A short time after it began, the coronavirus pandemic forced the CIF to cancel the rest of the spring sports season, which meant an abrupt ending to the high school careers of spring sports seniors around the central valley. As a way of honoring some of these outstanding seniors, our Sports Central team will be presenting a series of stories called “Senior Standouts” each Tuesday, Thursday, and Sunday through the end of June.
HANFORD, Calif. — From football to basketball to baseball, recent Hanford High grad Juaron Watts-Brown can do it all. Including serving up snow cones this summer.
“I think it’s just because I have so much time on my hands,” Watts-Brown said. “My parents talked me into getting one. It’s my first job. I like it, gives me a little extra money in my pocket.”
Watts-Brown was coming off of a stellar junior campaign on the diamond. He had an overall ERA of 1.88 and was named “West Yosemite League Pitcher of the Year.” We’ll never know how his senior season would’ve played out, after it was cut short due to COVID-19.
“Heartbroken. Especially since it’s my senior season. Everybody was bought in this year, and it was gonna be a really special season for all of us,” explained Watts-Brown.
He’s lived in the Central Valley his entire life. Born in Visalia, moved to Exeter and then to Hanford. However, he’ll be making his biggest move yet, in August, when he heads to Lubbock, Texas to pursue his baseball dreams at Texas Tech.
“They’re a great program. Top five, been to the World Series four years in a row, and it just felt like home,” Watt-Brown said. “I will get better as a player and a person, I’ll grow up on my own.”
Watts-Brown also knows that joining a conference as big as the Big-12, will be a climb.
“I’m gonna be a little fish in a big pond,” Watts-Brown admitted. “So I gotta work as hard as I can to be one of the top guys at a top college. I’m excited to get to work and make the most out of my career.”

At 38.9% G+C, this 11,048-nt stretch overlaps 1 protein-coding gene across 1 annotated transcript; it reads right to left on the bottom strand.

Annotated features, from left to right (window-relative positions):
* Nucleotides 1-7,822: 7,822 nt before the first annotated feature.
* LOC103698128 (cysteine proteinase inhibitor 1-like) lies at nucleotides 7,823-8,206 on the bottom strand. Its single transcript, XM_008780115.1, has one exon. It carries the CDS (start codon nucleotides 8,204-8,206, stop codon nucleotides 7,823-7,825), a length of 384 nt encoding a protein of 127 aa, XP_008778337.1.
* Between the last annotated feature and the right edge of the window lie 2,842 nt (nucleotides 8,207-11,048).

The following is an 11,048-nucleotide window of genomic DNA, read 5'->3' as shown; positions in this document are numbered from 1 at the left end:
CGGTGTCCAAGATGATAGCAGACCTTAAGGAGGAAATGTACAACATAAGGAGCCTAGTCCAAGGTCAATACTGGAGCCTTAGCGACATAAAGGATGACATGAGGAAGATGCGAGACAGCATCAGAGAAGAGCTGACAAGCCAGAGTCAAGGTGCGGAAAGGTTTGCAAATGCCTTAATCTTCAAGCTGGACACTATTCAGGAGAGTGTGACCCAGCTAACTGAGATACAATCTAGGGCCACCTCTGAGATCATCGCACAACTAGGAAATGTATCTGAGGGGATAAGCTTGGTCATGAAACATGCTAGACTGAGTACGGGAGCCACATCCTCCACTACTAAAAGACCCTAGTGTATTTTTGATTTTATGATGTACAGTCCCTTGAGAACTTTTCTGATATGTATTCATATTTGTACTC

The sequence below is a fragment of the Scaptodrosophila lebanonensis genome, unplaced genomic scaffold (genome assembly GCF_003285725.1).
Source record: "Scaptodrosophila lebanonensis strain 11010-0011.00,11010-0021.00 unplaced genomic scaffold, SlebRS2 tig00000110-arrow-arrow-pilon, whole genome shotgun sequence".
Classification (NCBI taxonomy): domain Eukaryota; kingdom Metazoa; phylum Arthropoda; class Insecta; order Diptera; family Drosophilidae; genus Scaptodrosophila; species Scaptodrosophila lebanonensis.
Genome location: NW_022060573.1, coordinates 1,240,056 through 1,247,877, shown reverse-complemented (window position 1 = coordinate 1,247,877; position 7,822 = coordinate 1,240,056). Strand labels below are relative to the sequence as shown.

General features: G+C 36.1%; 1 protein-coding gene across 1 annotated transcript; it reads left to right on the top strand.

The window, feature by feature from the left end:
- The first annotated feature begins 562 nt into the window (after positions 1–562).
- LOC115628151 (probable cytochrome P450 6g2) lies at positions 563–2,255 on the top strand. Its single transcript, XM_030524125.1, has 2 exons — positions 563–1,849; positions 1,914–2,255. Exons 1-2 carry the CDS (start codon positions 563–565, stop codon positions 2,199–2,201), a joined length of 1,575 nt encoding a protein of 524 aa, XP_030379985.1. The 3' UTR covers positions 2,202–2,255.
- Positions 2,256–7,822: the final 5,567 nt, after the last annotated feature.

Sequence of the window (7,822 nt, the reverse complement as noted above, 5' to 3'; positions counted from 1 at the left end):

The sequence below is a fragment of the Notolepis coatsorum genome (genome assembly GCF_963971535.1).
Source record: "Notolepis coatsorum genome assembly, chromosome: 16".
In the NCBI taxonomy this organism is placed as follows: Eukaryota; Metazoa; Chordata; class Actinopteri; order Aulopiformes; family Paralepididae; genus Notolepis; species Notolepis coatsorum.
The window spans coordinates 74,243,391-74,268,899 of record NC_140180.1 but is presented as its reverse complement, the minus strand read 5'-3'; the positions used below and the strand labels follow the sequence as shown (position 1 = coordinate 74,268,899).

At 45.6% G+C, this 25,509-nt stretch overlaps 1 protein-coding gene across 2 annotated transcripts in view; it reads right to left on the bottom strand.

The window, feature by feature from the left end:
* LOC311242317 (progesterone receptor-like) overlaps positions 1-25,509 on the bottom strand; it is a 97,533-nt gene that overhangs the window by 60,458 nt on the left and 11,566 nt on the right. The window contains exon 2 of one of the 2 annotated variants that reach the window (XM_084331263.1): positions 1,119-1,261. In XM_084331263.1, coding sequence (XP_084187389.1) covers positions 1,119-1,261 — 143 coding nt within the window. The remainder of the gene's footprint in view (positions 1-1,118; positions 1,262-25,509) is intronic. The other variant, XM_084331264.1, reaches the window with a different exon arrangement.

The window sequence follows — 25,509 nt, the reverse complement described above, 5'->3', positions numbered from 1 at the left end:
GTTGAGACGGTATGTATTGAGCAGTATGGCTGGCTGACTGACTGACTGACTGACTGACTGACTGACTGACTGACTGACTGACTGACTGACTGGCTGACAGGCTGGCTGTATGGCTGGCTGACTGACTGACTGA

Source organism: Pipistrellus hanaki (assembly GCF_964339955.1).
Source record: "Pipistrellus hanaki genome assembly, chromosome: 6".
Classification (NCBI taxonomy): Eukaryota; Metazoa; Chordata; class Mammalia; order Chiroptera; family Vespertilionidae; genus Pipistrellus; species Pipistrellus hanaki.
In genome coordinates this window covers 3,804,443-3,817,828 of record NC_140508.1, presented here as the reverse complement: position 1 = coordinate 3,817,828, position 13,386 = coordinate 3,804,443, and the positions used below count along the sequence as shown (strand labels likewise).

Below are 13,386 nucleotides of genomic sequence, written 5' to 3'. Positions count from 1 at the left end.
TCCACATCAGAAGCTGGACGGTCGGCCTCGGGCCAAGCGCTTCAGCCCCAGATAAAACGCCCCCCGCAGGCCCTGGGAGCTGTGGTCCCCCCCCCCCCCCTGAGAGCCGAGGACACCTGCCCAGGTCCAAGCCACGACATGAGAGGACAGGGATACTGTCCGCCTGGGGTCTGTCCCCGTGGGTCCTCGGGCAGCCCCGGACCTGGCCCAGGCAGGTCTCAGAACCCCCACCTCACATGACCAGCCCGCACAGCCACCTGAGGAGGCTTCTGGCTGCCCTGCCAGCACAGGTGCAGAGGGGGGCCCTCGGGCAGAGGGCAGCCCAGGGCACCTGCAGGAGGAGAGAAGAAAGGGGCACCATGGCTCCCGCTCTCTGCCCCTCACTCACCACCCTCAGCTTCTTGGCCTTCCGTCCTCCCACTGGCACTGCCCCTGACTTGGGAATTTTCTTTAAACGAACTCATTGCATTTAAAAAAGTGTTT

His pitching coach Dalton Silva has been working with Watts-Brown for the past several years and says his work ethic is second to none.
“When he puts his mind to something, he’s gonna do it,” said Silva. “If for some reason, he goes there and he feels he’s not the best guy, give it time and he will be one of the best guys there.”
The future Red Raiders focused on pitching after his sophomore year. He worked on his velocity and mechanics and eventually started to throw low 90s, but it’s been a process.
“Growing up, I wasn’t always on the All-Star teams and all of that, so I kinda do have a chip on my shoulder to work hard,” Watts-Brown explained. “People have always kinda doubted what I’ve been able to do. I’m gonna work as hard as I can, I’m gonna beat you, until I can’t do anything else.”
Even though Watts-Brown could’ve pursued football at the next level, with interest from Division I schools, he’s always envisioned himself on the Diamond.
“Ever since I was younger, I’ve always told myself I want to go pro in baseball,” Watts-Brown said with confidence. “The little books that you write in elementary school about what you want to do when you grow up, baseball was the thing that I always put in there.”